The area encompassing Israel and the Palestinian territories has, for over seven decades now, created innumerable humanitarian and political dilemmas, and raised some of the most difficult questions in the history of international law, not even mentioning inexplicably complex moral dilemmas.
The latest round of escalation only adds to these complex questions. To understand it fully, to distinguish between right and wrong, it should be analyzed through the lens of international law. Especially in times of extreme violence, humanitarian catastrophes, and overflowing emotions, knowing where the law stands is more important than ever, before one comes to any judgment. This text will consider a potential Israeli counter-attack into Gaza in light of jus ad bellum, the law of legally entering into war. Jus in bello, or international humanitarian law, will also briefly be examined.
Jus ad bellum: To Enter into War
Although the exact borders of Israel are subject to controversy, it is a sovereign state by all measures of international law. As such, Israel enjoys the right to self-defense; both under the UN Charter and customary law.
Israel is specifically claiming self-defense by declaring war on Hamas in response to Hamas’ armed attack on Israel. This raises the obvious question of whether the right to self-defense can be invoked against non-state actors (NSA) when no state attribution is present. Textually, Article 51 does not clarify whether an armed attack needs to come from another state or not, and some scholars have taken the position that this lack of clarification is already enough to justify self-defense against NSAs without state attribution. However, the International Court of Justice (ICJ) has thus far been reluctant to agree with such a blanket extension of the right of self-defense (see here in paragraph 195).
In the Wall Advisory opinion, the ICJ suggested that self-defense cannot be invoked when a country, Israel, is responding to attacks coming from territory under its own control (para. 139). Yet that case concerned the West Bank; currently, Israel is launching an offensive into Gaza, which it, by no definition, can be said to be occupying, even if it claims the territory. In the Armed Activities case, the court explicitly took no position on the question (para. 147). Since 9/11, states have repeatedly argued that a right to self-defense against non-state actors existed, often with passive or active acceptance by the international community. In the US case, the international community overwhelmingly accepted America’s right to defend itself—Security Council Resolutions 1368 and 1373, for instance, reaffirmed the US’ right to self-defense in light of the 9/11 terrorist attacks, along with a unanimous NATO statement. It can be argued, therefore, that the landscape of international law and the interpretation of the scope of the right to self-defense have changed fundamentally since 2001, and that the ICJ has not made a wholesale ruling on the matter since. Both the Wall Advisory opinion and Armed Activities case have peculiar circumstances, and the court did not generalize either ruling. The only certain conclusion that can be drawn from the ICJ’s jurisprudence is that state attribution is necessary if self-defense is to be invoked against another state. As outlined above, this is not the case here.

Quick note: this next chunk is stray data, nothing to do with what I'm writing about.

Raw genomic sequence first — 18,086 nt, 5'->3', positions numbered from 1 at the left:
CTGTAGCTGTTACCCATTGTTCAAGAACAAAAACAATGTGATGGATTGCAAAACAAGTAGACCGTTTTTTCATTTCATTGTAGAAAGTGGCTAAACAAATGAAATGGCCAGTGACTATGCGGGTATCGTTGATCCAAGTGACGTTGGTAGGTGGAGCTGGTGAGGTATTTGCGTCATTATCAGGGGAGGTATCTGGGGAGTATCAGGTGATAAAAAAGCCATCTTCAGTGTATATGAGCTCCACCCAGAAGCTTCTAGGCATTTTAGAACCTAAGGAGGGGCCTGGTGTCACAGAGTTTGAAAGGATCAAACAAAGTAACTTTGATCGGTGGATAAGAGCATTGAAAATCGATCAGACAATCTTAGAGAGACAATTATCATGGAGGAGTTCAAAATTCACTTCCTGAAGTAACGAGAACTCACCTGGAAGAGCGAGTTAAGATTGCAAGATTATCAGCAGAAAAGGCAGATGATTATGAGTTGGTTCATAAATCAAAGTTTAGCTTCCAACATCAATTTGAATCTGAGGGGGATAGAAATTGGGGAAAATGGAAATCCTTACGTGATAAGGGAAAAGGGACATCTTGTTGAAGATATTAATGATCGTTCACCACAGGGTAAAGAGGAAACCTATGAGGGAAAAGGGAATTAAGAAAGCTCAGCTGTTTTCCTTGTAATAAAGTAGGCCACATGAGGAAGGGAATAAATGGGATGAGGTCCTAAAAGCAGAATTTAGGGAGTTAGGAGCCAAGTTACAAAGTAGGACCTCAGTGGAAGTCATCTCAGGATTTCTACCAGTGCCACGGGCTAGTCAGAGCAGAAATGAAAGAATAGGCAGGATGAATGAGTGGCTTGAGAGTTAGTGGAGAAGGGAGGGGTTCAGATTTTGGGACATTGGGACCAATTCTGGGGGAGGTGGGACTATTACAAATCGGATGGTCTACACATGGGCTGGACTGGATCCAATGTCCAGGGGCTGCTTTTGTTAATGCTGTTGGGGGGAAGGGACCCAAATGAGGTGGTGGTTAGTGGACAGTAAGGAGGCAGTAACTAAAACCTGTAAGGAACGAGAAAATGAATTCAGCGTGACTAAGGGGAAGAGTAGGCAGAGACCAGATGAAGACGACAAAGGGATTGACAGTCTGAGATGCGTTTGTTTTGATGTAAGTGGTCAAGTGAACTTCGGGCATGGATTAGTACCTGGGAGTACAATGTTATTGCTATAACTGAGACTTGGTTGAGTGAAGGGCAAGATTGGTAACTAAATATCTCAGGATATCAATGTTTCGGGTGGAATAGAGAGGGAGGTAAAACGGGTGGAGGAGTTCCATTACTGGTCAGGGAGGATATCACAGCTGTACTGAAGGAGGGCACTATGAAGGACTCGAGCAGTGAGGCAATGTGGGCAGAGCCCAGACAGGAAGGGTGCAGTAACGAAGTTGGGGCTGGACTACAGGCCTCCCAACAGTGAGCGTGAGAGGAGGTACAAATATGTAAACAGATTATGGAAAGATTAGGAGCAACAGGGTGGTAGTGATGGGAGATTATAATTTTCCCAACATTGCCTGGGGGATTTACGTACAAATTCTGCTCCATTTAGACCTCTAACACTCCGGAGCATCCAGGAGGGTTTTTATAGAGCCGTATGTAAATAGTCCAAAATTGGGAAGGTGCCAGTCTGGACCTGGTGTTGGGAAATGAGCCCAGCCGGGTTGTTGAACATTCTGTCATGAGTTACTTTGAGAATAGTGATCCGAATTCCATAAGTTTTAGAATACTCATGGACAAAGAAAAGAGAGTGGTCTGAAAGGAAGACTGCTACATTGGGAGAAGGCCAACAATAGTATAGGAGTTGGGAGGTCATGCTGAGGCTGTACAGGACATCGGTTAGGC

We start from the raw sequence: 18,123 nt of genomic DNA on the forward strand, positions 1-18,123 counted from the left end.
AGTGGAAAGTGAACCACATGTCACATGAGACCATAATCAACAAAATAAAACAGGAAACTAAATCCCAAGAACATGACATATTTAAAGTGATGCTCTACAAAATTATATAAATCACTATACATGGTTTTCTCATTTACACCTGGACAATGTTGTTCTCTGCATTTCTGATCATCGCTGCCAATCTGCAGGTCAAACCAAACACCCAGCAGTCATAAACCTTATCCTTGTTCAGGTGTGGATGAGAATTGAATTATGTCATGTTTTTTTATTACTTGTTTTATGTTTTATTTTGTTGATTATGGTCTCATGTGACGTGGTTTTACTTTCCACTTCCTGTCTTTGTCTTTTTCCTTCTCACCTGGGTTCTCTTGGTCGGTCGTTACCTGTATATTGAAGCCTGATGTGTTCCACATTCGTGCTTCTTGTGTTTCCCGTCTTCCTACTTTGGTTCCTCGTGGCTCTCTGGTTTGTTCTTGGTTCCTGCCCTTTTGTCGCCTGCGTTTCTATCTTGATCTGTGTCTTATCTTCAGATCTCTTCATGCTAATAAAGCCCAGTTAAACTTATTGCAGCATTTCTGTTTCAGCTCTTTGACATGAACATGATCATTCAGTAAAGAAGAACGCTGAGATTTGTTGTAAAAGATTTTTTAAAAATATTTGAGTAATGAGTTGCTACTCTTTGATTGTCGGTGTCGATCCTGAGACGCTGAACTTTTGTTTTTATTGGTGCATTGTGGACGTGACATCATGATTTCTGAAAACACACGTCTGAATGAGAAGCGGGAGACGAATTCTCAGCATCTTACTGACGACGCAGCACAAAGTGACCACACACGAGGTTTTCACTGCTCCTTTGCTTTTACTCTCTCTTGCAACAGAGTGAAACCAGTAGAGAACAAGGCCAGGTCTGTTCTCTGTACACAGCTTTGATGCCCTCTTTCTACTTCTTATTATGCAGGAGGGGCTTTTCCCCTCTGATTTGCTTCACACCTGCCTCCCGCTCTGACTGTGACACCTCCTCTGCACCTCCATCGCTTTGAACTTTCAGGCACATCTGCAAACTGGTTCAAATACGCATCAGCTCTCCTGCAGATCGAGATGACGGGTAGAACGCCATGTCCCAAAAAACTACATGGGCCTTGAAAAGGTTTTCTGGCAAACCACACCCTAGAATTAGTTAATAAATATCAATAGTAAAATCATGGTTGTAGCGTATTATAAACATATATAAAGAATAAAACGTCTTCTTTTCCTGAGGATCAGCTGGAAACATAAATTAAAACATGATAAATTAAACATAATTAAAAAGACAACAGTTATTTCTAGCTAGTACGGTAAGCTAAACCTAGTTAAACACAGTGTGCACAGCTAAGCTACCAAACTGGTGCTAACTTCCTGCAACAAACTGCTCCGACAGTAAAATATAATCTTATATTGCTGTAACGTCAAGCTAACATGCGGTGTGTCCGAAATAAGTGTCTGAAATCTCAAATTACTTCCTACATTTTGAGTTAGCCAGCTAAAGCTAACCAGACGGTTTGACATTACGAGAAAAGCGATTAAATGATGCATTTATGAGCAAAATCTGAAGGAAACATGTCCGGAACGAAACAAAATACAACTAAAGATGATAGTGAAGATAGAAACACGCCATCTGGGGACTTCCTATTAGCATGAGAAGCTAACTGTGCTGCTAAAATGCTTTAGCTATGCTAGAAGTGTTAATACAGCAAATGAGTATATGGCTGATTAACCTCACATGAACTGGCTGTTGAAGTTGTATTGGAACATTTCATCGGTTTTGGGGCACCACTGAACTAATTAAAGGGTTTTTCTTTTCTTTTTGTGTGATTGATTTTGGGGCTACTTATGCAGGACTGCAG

Judge Simma in his separate opinion in the Armed Activities case argues that “large-scale attacks by non-state actors can qualify as ‘armed attacks’ within the meaning of Article 51,” making reference to Resolutions 1368 and 1373 (paragraph 11). Judge Kooijmans opinion in that case further supports this view (paragraph 30). However, how would the situation play out if the ICJ took a different stance?
So far, statements by the international community point towards opinio juris supporting Israel in its invocation of self-defense. As many states have recognized, it would be an unreasonable assumption that Israel cannot react in self-defense to a terrorist attack that already required the deployment of Israel Defense Force units on Israeli soil. Geographically, it would be easy to equate the current situation with that in the Wall case. The ICJ denied the self-defense claim, as Israel was the occupying force over the territories it claimed to be invoking self-defense against. However, Israel’s control over Gaza is fundamentally different from that of the West Bank. While it has in parts established effective control over the West Bank, Gaza is literally fenced off from the rest of Israel. Gaza is separately governed and controlled by Hamas, Israel exercises comparatively little influence, thus making this attack a sufficiently “internationalized phenomenon.” Although Israel’s control over Gaza’s borders and airspace must be noted, this itself does not qualify as an occupation or effective control. Another key feature that makes the 9/11 comparison, rather than that of the Wall case, more apt is the magnitude of the attack: 1400 dead, killed by over 1500 terrorist-militia that could only be expelled by military force. Even if some prior instances of attacks by NSAs were not deemed to warrant a response through the right to self-defense, such cases were of drastically different scale and effect.